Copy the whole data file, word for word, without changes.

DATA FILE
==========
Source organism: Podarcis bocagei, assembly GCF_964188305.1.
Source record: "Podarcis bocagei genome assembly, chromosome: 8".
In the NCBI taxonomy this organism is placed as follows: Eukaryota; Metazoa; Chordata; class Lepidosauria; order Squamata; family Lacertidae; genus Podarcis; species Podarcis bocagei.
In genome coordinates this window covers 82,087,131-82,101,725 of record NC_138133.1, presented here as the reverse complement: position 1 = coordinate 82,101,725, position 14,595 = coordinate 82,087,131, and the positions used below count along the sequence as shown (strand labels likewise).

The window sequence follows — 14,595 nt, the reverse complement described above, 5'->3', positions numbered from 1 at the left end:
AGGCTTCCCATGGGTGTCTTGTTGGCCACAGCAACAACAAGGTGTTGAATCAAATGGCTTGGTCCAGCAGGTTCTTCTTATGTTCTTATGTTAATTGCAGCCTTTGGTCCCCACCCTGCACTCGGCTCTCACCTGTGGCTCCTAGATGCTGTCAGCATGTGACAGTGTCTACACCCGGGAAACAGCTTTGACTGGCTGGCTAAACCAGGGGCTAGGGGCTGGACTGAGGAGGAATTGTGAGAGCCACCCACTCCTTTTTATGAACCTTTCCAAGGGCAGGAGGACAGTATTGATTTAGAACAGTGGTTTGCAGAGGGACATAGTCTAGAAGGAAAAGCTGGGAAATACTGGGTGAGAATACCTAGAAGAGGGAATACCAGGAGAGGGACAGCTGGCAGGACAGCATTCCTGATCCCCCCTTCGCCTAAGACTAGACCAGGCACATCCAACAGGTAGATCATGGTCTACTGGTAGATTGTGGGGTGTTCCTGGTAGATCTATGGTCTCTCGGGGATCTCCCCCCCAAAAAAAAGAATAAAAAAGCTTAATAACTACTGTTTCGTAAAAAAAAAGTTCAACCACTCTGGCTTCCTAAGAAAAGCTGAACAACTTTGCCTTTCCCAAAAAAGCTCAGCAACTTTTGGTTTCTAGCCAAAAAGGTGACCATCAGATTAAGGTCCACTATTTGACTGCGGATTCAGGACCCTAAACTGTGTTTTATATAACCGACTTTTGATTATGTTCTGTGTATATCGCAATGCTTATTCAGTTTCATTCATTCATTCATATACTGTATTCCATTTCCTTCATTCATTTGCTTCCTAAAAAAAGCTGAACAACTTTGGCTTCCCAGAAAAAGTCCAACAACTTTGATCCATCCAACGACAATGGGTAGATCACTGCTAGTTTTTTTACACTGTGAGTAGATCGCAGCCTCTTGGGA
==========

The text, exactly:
Source organism: Podarcis bocagei, assembly GCF_964188305.1.
Source record: "Podarcis bocagei genome assembly, chromosome: 8".
In the NCBI taxonomy this organism is placed as follows: Eukaryota; Metazoa; Chordata; class Lepidosauria; order Squamata; family Lacertidae; genus Podarcis; species Podarcis bocagei.
In genome coordinates this window covers 82,087,131-82,101,725 of record NC_138133.1, presented here as the reverse complement: position 1 = coordinate 82,101,725, position 14,595 = coordinate 82,087,131, and the positions used below count along the sequence as shown (strand labels likewise).

The window sequence follows — 14,595 nt, the reverse complement described above, 5'->3', positions numbered from 1 at the left end:
AGGCTTCCCATGGGTGTCTTGTTGGCCACAGCAACAACAAGGTGTTGAATCAAATGGCTTGGTCCAGCAGGTTCTTCTTATGTTCTTATGTTAATTGCAGCCTTTGGTCCCCACCCTGCACTCGGCTCTCACCTGTGGCTCCTAGATGCTGTCAGCATGTGACAGTGTCTACACCCGGGAAACAGCTTTGACTGGCTGGCTAAACCAGGGGCTAGGGGCTGGACTGAGGAGGAATTGTGAGAGCCACCCACTCCTTTTTATGAACCTTTCCAAGGGCAGGAGGACAGTATTGATTTAGAACAGTGGTTTGCAGAGGGACATAGTCTAGAAGGAAAAGCTGGGAAATACTGGGTGAGAATACCTAGAAGAGGGAATACCAGGAGAGGGACAGCTGGCAGGACAGCATTCCTGATCCCCCCTTCGCCTAAGACTAGACCAGGCACATCCAACAGGTAGATCATGGTCTACTGGTAGATTGTGGGGTGTTCCTGGTAGATCTATGGTCTCTCGGGGATCTCCCCCCCAAAAAAAAGAATAAAAAAGCTTAATAACTACTGTTTCGTAAAAAAAAAGTTCAACCACTCTGGCTTCCTAAGAAAAGCTGAACAACTTTGCCTTTCCCAAAAAAGCTCAGCAACTTTTGGTTTCTAGCCAAAAAGGTGACCATCAGATTAAGGTCCACTATTTGACTGCGGATTCAGGACCCTAAACTGTGTTTTATATAACCGACTTTTGATTATGTTCTGTGTATATCGCAATGCTTATTCAGTTTCATTCATTCATTCATATACTGTATTCCATTTCCTTCATTCATTTGCTTCCTAAAAAAAGCTGAACAACTTTGGCTTCCCAGAAAAAGTCCAACAACTTTGATCCATCCAACGACAATGGGTAGATCACTGCTAGTTTTTTTACACTGTGAGTAGATCGCAGCCTCTTGGGA